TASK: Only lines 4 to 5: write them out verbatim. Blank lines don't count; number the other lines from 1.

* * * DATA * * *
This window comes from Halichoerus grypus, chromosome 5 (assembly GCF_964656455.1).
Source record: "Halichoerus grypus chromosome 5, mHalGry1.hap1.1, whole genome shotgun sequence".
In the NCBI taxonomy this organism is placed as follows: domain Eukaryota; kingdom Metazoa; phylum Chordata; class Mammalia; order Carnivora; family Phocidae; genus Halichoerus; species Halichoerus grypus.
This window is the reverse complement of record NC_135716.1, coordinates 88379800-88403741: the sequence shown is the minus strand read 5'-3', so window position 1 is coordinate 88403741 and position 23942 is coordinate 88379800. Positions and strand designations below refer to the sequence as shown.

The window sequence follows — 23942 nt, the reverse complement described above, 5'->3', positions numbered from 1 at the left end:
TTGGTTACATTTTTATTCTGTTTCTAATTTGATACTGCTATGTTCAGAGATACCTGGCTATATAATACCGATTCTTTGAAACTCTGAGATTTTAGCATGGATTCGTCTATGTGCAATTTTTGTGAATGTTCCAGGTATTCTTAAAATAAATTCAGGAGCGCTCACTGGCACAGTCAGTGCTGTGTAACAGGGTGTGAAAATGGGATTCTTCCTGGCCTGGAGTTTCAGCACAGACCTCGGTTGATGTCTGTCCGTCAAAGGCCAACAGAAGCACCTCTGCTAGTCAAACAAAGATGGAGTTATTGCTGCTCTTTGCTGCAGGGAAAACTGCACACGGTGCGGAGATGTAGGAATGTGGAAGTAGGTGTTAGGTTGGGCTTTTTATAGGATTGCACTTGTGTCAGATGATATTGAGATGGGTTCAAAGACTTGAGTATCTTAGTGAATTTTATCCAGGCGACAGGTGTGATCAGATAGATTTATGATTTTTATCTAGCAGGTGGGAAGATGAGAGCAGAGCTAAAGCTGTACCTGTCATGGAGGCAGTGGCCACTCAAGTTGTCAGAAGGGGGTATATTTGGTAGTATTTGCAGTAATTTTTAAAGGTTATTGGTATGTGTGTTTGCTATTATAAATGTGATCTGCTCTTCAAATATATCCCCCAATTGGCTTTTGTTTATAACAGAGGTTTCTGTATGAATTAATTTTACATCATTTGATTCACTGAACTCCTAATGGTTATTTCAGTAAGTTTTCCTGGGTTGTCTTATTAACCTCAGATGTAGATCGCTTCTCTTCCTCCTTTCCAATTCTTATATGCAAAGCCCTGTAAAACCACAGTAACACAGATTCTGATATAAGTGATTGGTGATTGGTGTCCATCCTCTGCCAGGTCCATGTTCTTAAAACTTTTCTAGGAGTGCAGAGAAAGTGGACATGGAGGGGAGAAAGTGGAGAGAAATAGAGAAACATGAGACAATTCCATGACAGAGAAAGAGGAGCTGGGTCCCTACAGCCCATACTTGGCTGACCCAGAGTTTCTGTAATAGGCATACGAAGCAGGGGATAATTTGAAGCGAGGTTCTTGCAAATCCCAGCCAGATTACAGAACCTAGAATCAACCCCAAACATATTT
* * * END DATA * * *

This window is the reverse complement of record NC_135716.1, coordinates 88379800-88403741: the sequence shown is the minus strand read 5'-3', so window position 1 is coordinate 88403741 and position 23942 is coordinate 88379800. Positions and strand designations below refer to the sequence as shown.

The window sequence follows — 23942 nt, the reverse complement described above, 5'->3', positions numbered from 1 at the left end: